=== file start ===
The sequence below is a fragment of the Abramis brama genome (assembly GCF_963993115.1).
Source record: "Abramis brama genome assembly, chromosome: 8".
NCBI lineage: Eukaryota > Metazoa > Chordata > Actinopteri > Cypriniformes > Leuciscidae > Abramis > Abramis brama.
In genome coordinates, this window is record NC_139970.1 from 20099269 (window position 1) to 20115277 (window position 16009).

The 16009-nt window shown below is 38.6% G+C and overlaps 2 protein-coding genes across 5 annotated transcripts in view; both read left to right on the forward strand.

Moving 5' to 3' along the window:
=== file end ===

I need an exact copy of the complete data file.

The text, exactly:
The sequence below is a fragment of the Abramis brama genome (assembly GCF_963993115.1).
Source record: "Abramis brama genome assembly, chromosome: 8".
NCBI lineage: Eukaryota > Metazoa > Chordata > Actinopteri > Cypriniformes > Leuciscidae > Abramis > Abramis brama.
In genome coordinates, this window is record NC_139970.1 from 20099269 (window position 1) to 20115277 (window position 16009).

The 16009-nt window shown below is 38.6% G+C and overlaps 2 protein-coding genes across 5 annotated transcripts in view; both read left to right on the forward strand.

Moving 5' to 3' along the window: